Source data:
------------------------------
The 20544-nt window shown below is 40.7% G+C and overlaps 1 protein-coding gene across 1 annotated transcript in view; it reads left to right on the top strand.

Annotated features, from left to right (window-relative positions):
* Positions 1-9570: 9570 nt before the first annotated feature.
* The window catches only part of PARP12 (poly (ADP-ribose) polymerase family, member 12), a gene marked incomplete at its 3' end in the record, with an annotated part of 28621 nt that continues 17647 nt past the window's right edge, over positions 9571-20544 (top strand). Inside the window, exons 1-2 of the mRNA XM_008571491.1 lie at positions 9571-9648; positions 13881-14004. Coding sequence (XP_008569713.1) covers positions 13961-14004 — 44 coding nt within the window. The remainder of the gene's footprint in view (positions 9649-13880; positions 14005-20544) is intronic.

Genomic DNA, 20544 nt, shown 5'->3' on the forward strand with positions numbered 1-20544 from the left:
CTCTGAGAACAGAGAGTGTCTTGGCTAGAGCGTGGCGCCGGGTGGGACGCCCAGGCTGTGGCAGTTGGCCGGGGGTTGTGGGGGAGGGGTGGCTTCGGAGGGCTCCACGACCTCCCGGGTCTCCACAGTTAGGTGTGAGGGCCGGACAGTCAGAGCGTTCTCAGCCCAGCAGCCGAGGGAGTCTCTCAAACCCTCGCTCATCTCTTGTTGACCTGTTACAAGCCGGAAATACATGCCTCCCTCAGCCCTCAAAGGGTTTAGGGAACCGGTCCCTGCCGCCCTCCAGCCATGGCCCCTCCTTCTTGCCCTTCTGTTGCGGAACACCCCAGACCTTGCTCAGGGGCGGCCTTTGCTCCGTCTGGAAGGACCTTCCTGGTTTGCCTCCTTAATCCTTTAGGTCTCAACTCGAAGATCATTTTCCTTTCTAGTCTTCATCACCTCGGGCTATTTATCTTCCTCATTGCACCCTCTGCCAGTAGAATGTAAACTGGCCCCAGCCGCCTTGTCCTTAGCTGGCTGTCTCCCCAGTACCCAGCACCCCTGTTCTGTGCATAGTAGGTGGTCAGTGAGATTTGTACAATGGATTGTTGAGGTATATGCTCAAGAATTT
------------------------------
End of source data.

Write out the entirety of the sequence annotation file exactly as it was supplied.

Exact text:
The 20544-nt window shown below is 40.7% G+C and overlaps 1 protein-coding gene across 1 annotated transcript in view; it reads left to right on the top strand.

Annotated features, from left to right (window-relative positions):
* Positions 1-9570: 9570 nt before the first annotated feature.
* The window catches only part of PARP12 (poly (ADP-ribose) polymerase family, member 12), a gene marked incomplete at its 3' end in the record, with an annotated part of 28621 nt that continues 17647 nt past the window's right edge, over positions 9571-20544 (top strand). Inside the window, exons 1-2 of the mRNA XM_008571491.1 lie at positions 9571-9648; positions 13881-14004. Coding sequence (XP_008569713.1) covers positions 13961-14004 — 44 coding nt within the window. The remainder of the gene's footprint in view (positions 9649-13880; positions 14005-20544) is intronic.

Genomic DNA, 20544 nt, shown 5'->3' on the forward strand with positions numbered 1-20544 from the left:
CTCTGAGAACAGAGAGTGTCTTGGCTAGAGCGTGGCGCCGGGTGGGACGCCCAGGCTGTGGCAGTTGGCCGGGGGTTGTGGGGGAGGGGTGGCTTCGGAGGGCTCCACGACCTCCCGGGTCTCCACAGTTAGGTGTGAGGGCCGGACAGTCAGAGCGTTCTCAGCCCAGCAGCCGAGGGAGTCTCTCAAACCCTCGCTCATCTCTTGTTGACCTGTTACAAGCCGGAAATACATGCCTCCCTCAGCCCTCAAAGGGTTTAGGGAACCGGTCCCTGCCGCCCTCCAGCCATGGCCCCTCCTTCTTGCCCTTCTGTTGCGGAACACCCCAGACCTTGCTCAGGGGCGGCCTTTGCTCCGTCTGGAAGGACCTTCCTGGTTTGCCTCCTTAATCCTTTAGGTCTCAACTCGAAGATCATTTTCCTTTCTAGTCTTCATCACCTCGGGCTATTTATCTTCCTCATTGCACCCTCTGCCAGTAGAATGTAAACTGGCCCCAGCCGCCTTGTCCTTAGCTGGCTGTCTCCCCAGTACCCAGCACCCCTGTTCTGTGCATAGTAGGTGGTCAGTGAGATTTGTACAATGGATTGTTGAGGTATATGCTCAAGAATTT